Great Depression & World War II Virginia Reserve Militia

Virginia Reserve Militia

Stafford provided troops for war against the Axis Powers of Germany, Japan and Italy. For example, William Weedon Cloe’s oldest son, of the same name, served in the Army engineers. The Cloes received $8,500 compensation for their farm and moved further south in Stafford. Weedon Cloe took a job with the Richmond, Fredericksburg, and Potomac Railroad as station manager. He joined the Virginia Reserve Militia. War heroes came in all shapes, sizes, genders and ages.

World War II also fostered the concept of “A Nation at War.” A local company of the Virginia Reserve Militia (VRM) was formed to guard vital transportation nodes in the county. On May 18, 1942, Brigadier General S. Gardner Waller, Virginia’s Adjutant General, announced the mission of the VRM:

To furnish immediate local protection against saboteurs and raiding parties, destroying them or serving as a holding force, pending the arrival of better equipped troops.

In today’s parlance, they were a tangible force in Homeland Security. In the world of 1942 they were a practical recognition that German saboteurs were capable of infiltrating and disrupting the American war industries and economic system — a month after the VRM was created, German sabotage agents infiltrated at Long Island, New York, with plans to operate along the U.S. east coast. Each county or city was to form one company, commanded by a captain and two lieutenants, with 50 enlisted men. Companies consisted of two platoons of four squads each. Each squad, lead by a corporal, was organized by locality. Each VRM member had to own an automobile capable of transporting an entire squad at one time and the company was required to organize transportation so that squads arrived at their posts together. Each member also had to own a telephone and his own rifle or shotgun with ammunition. The Adjutant General’s Office cautioned that each man should be a reliable communicator and source of intelligence as well, “The great value of the Virginia Reserve Militia lies in the ability to strike raiders, particularly parachutists, before the enemy has had the opportunity to organize for attack.” VRM Membership required U.S. citizenship “of unquestionable loyalty; ages 16-35 years (parental consent for those under 18); physical fitness; and required weapon, ammunition, telephone and automobile (capable of transporting five passengers at 40 miles per hour). Three officers and 43 men were needed for unit status.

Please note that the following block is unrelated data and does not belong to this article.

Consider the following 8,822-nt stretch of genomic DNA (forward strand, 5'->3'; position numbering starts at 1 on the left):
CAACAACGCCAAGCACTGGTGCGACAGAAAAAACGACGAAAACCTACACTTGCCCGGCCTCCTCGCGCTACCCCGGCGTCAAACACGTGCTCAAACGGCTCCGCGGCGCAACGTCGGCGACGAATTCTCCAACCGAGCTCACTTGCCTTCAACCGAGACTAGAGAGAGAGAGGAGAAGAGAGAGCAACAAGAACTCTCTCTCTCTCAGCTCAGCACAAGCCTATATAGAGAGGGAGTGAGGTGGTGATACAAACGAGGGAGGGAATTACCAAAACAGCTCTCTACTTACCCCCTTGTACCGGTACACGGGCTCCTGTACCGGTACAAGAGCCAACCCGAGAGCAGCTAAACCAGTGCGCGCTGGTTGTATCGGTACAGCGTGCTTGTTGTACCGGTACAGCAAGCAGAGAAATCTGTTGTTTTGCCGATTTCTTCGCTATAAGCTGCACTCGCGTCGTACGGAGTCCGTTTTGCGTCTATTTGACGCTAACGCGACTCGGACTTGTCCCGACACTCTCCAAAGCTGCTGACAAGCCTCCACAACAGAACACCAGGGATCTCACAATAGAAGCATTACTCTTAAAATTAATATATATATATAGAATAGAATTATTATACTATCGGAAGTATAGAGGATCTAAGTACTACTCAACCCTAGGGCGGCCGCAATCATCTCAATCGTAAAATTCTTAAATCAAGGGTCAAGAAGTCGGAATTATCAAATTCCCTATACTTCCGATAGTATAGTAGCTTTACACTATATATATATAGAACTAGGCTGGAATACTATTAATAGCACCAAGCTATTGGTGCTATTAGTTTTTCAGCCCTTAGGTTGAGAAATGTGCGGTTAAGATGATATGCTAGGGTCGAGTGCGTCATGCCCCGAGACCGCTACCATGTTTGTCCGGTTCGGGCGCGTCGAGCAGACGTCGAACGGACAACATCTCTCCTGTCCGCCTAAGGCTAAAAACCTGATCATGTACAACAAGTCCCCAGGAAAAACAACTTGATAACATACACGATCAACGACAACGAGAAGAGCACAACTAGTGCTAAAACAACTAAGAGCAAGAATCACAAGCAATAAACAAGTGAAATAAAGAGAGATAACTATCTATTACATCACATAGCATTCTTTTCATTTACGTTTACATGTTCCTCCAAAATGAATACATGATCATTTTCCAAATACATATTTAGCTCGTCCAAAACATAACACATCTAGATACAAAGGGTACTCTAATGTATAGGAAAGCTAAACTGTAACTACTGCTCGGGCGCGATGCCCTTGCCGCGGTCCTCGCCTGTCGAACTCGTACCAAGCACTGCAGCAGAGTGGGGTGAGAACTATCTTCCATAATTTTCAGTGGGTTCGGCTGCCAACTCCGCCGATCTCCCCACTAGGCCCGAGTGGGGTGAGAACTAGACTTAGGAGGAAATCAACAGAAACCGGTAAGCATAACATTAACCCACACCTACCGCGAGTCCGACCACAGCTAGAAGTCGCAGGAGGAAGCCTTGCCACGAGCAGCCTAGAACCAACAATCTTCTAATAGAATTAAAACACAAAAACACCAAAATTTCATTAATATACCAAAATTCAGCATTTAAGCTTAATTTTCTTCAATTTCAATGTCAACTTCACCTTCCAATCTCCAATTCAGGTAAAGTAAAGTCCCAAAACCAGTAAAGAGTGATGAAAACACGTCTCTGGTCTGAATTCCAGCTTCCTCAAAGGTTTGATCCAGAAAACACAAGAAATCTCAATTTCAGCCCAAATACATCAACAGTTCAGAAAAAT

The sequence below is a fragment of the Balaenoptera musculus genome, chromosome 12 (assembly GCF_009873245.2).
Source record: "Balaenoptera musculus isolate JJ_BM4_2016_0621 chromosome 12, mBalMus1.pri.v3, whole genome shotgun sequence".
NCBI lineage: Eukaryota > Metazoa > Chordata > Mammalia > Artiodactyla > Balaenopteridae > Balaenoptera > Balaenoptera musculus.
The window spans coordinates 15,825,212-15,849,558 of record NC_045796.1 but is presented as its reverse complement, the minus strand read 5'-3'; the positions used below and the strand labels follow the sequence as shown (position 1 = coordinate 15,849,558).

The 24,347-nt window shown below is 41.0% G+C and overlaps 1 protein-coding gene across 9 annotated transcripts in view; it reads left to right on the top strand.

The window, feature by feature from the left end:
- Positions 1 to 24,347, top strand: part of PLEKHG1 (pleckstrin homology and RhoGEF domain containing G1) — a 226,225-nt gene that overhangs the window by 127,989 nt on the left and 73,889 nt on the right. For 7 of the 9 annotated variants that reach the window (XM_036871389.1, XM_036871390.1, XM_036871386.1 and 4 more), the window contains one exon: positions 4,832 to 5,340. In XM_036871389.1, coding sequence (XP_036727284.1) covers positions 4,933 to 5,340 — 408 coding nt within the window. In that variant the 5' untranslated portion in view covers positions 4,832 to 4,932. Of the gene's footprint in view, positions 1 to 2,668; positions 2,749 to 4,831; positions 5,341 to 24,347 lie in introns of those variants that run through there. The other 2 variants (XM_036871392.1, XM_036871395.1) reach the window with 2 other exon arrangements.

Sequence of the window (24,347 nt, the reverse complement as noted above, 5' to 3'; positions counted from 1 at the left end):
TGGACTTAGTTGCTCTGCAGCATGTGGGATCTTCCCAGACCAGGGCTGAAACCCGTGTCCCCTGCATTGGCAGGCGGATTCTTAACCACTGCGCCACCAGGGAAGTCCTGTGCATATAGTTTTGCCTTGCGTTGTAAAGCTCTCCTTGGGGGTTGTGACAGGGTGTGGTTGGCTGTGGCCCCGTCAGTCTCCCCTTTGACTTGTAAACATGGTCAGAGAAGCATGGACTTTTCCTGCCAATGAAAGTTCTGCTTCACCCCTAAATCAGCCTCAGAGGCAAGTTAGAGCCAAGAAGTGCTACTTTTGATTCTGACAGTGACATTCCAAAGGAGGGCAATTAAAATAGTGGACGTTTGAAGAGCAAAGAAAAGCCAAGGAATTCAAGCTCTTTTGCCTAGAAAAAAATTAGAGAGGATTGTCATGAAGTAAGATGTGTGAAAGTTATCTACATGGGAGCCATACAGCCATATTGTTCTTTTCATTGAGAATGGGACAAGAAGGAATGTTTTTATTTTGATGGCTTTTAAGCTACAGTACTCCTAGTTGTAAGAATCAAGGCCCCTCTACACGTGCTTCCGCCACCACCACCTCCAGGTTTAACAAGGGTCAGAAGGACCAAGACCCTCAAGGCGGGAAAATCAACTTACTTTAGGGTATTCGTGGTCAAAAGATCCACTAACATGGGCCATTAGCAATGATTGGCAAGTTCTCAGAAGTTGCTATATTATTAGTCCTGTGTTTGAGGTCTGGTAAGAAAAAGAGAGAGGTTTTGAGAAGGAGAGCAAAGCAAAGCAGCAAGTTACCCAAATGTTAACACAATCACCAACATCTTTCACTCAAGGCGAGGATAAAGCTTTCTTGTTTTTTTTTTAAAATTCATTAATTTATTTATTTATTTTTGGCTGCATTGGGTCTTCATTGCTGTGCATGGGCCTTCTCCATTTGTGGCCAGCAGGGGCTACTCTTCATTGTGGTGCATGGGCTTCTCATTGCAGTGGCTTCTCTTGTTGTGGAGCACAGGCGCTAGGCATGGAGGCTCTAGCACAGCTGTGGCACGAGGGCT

VRM Minuteman